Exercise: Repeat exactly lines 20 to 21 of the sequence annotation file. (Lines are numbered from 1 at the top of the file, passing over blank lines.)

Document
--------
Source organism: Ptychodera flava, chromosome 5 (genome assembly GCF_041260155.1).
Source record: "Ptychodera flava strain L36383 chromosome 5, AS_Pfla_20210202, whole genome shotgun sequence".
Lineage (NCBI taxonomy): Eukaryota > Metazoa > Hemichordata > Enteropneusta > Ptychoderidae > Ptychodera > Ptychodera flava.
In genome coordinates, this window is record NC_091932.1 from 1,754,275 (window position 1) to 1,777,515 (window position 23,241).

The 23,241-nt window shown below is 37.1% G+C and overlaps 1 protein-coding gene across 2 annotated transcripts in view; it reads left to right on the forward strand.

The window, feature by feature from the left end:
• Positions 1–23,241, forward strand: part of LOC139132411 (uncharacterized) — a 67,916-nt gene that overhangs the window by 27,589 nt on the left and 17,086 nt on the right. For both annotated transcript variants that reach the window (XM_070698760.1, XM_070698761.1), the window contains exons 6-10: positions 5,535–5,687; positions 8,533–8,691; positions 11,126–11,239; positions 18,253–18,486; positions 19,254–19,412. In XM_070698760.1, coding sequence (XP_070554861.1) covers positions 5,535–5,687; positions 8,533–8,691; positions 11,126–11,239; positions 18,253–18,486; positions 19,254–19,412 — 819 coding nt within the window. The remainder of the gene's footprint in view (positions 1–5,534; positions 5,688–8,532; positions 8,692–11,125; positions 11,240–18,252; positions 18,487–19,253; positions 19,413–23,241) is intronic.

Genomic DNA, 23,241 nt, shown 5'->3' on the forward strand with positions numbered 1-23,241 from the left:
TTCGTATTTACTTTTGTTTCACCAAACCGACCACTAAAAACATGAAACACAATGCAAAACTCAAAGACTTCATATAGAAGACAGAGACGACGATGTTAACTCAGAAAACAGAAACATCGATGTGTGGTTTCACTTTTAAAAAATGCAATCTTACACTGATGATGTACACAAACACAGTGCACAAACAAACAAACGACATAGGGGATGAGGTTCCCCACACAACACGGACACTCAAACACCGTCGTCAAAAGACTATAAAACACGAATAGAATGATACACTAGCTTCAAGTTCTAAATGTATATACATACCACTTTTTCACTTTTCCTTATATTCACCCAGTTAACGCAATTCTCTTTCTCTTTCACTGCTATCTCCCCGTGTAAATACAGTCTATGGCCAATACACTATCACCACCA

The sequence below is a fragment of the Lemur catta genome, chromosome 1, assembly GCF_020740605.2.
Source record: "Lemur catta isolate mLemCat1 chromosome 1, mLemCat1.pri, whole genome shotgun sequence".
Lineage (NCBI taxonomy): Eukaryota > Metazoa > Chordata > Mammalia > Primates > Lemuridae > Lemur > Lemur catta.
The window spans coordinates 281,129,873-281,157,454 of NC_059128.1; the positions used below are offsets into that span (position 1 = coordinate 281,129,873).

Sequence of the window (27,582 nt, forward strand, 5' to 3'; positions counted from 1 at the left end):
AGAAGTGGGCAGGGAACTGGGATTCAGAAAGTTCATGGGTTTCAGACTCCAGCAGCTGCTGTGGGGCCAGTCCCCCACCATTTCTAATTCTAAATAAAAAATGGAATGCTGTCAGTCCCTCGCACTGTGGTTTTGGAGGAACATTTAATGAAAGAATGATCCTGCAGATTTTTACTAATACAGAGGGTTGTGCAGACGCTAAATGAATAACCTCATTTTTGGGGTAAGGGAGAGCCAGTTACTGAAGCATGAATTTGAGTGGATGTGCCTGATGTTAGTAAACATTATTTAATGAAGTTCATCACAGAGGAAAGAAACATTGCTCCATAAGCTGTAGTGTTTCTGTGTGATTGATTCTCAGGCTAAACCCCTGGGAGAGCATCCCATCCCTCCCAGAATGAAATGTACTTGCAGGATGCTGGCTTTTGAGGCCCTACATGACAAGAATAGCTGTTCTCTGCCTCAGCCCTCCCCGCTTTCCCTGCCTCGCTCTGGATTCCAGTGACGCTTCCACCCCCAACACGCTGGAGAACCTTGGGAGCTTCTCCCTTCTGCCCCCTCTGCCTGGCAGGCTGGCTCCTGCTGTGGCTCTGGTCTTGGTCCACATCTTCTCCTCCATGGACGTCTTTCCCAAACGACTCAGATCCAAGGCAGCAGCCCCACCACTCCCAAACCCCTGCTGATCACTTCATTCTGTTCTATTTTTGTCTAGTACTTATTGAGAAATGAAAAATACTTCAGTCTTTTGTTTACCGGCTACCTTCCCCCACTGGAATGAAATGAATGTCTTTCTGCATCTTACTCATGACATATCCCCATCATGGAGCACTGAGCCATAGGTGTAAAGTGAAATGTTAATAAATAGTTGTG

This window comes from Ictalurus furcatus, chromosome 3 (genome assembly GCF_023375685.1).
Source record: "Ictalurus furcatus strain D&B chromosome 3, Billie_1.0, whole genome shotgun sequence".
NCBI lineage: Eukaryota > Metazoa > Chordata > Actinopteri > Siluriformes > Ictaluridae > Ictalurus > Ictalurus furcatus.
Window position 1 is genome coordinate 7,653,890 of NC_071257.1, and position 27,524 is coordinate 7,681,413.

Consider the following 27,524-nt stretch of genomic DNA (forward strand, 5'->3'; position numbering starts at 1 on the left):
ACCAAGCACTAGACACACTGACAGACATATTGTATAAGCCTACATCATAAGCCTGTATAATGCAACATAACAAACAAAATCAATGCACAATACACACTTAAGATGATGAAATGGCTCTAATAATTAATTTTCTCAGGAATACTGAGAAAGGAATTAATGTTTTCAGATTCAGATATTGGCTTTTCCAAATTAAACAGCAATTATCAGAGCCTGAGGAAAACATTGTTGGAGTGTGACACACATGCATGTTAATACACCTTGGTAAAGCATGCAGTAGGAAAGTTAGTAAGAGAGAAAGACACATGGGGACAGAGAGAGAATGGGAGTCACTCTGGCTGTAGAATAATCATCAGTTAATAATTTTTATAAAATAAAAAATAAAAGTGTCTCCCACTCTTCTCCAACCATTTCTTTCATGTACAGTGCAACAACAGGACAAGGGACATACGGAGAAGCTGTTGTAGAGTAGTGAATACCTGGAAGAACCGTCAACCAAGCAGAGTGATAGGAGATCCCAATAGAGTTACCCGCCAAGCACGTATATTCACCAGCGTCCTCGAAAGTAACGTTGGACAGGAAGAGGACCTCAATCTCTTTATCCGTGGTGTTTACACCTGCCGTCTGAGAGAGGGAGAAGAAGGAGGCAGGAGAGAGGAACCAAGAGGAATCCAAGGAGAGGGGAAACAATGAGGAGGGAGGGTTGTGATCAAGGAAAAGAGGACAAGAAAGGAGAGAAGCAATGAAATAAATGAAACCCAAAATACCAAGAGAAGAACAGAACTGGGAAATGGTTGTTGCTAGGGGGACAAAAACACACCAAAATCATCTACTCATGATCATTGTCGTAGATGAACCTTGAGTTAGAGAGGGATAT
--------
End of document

Consider the following 27,524-nt stretch of genomic DNA (forward strand, 5'->3'; position numbering starts at 1 on the left):
ACCAAGCACTAGACACACTGACAGACATATTGTATAAGCCTACATCATAAGCCTGTATAATGCAACATAACAAACAAAATCAATGCACAATACACACTTAAGATGATGAAATGGCTCTAATAATTAATTTTCTCAGGAATACTGAGAAAGGAATTAATGTTTTCAGATTCAGATATTGGCTTTTCCAAATTAAACAGCAATTATCAGAGCCTGAGGAAAACATTGTTGGAGTGTGACACACATGCATGTTAATACACCTTGGTAAAGCATGCAGTAGGAAAGTTAGTAAGAGAGAAAGACACATGGGGACAGAGAGAGAATGGGAGTCACTCTGGCTGTAGAATAATCATCAGTTAATAATTTTTATAAAATAAAAAATAAAAGTGTCTCCCACTCTTCTCCAACCATTTCTTTCATGTACAGTGCAACAACAGGACAAGGGACATACGGAGAAGCTGTTGTAGAGTAGTGAATACCTGGAAGAACCGTCAACCAAGCAGAGTGATAGGAGATCCCAATAGAGTTACCCGCCAAGCACGTATATTCACCAGCGTCCTCGAAAGTAACGTTGGACAGGAAGAGGACCTCAATCTCTTTATCCGTGGTGTTTACACCTGCCGTCTGAGAGAGGGAGAAGAAGGAGGCAGGAGAGAGGAACCAAGAGGAATCCAAGGAGAGGGGAAACAATGAGGAGGGAGGGTTGTGATCAAGGAAAAGAGGACAAGAAAGGAGAGAAGCAATGAAATAAATGAAACCCAAAATACCAAGAGAAGAACAGAACTGGGAAATGGTTGTTGCTAGGGGGACAAAAACACACCAAAATCATCTACTCATGATCATTGTCGTAGATGAACCTTGAGTTAGAGAGGGATAT